Hard-hitting recommendations to decrease children's exposure to tobacco smoke
Ten-pack cigarettes should be banned, shops that sell cigarettes should be required to have licences and keep cigarettes under the counter, and tobacco vending machines should be outlawed.
These are the some of the hard-hitting recommendations in the BMA's report Breaking the Cycle of Children's Exposure to Tobacco Smoke, launched today.
Children exposed to tobacco smoke suffer serious health consequences that include respiratory illness, cancer and heart disease. In England, 10% of children who smoke regularly report that they were given cigarettes by their parents.
Dr Vivienne Nathanson, Head of BMA Science and Ethics, said: "It is essential we break the tobacco trap. Young smokers will become tomorrow's parents who smoke and they will continue the cycle of smoking-related ill-health and premature death."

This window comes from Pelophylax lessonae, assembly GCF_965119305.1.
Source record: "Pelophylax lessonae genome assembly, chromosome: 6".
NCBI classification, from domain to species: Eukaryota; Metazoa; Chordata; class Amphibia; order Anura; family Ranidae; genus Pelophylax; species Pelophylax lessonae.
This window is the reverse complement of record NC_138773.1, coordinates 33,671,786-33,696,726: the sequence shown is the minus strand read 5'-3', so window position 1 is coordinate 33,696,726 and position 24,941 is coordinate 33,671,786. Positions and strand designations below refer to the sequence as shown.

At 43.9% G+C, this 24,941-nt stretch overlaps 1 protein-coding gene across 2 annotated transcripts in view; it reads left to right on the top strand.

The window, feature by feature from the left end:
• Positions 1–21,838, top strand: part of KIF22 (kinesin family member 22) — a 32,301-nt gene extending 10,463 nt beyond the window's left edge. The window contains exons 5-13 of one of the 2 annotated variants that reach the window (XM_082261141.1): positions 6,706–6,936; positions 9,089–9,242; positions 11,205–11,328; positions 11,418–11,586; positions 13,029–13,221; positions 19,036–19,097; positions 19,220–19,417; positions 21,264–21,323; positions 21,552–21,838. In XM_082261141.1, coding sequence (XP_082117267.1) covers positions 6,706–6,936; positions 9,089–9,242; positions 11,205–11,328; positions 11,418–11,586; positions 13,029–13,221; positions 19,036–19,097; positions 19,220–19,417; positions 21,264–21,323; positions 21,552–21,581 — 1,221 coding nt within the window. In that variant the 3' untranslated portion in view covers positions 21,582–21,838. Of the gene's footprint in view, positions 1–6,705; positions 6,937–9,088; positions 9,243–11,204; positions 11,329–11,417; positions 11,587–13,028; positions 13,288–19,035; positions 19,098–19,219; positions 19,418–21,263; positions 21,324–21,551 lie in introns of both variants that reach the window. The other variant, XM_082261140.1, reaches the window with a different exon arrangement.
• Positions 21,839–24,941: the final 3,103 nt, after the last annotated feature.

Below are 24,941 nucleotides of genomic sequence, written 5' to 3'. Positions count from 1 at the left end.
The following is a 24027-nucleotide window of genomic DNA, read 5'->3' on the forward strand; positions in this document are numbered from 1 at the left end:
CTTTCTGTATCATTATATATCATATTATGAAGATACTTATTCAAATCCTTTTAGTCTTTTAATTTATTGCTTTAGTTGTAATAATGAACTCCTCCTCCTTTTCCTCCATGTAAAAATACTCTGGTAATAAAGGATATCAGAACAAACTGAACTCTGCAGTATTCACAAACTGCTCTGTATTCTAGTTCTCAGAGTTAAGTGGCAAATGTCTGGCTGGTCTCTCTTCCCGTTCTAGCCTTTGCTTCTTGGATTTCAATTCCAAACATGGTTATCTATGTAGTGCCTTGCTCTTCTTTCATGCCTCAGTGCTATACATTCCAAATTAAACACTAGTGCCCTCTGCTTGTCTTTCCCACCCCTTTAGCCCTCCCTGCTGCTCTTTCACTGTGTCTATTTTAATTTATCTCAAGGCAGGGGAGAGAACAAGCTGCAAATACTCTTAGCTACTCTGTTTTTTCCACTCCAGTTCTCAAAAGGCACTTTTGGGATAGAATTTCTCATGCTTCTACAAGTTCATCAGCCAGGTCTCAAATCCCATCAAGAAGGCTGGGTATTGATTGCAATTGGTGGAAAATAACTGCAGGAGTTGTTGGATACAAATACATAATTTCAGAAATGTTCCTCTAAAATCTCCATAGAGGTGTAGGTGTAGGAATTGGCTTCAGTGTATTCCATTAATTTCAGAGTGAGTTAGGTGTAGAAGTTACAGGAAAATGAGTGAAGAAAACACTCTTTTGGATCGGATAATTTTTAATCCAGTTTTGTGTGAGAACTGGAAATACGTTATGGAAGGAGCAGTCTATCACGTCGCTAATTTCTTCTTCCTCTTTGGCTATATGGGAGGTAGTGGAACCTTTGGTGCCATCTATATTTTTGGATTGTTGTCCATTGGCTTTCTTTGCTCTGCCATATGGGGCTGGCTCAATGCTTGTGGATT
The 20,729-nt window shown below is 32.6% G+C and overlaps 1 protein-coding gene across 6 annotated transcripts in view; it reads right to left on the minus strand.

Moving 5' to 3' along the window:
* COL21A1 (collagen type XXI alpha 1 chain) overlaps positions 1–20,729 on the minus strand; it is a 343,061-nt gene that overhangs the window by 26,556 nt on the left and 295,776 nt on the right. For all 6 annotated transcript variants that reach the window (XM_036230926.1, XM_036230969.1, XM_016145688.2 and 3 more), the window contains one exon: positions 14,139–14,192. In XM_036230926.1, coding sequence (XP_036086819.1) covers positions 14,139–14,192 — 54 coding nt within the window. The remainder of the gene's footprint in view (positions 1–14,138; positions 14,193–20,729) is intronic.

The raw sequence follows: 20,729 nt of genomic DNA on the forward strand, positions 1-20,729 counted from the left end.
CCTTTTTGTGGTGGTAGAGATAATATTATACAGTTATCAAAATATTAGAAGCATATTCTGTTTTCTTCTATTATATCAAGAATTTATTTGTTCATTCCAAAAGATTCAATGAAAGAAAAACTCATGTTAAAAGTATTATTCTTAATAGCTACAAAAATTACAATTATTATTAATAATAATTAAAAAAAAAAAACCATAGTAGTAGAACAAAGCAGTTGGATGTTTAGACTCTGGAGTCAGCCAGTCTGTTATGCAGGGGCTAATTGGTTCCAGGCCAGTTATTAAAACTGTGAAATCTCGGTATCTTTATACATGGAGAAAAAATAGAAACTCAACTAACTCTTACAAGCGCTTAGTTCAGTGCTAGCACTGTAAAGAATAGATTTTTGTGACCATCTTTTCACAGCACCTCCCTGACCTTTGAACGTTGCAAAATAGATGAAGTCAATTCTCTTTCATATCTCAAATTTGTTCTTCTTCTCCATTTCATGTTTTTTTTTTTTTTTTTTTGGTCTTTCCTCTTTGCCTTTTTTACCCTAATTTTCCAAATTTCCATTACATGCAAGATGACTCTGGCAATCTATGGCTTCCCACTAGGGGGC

All of the UK will be smokefree from 1 July 2007, when England joins the other nations and prohibits smoking in all enclosed public places.
Other recommendations from the report include ring-fencing 2% of revenues reaised by tobacco tax for use in cessation services and raising the minimum age of sale of tobacco products to 18. Healthcare professionals are advised to inform parents who smoke of the health risks that it poses to their children. This is particularly important for children who already have an illness that is caused or exacerbated by parental smoking. Parents who smoke should be encouraged and helped to quit smoking, and to adopt smoke-free homes if they continue to smoke.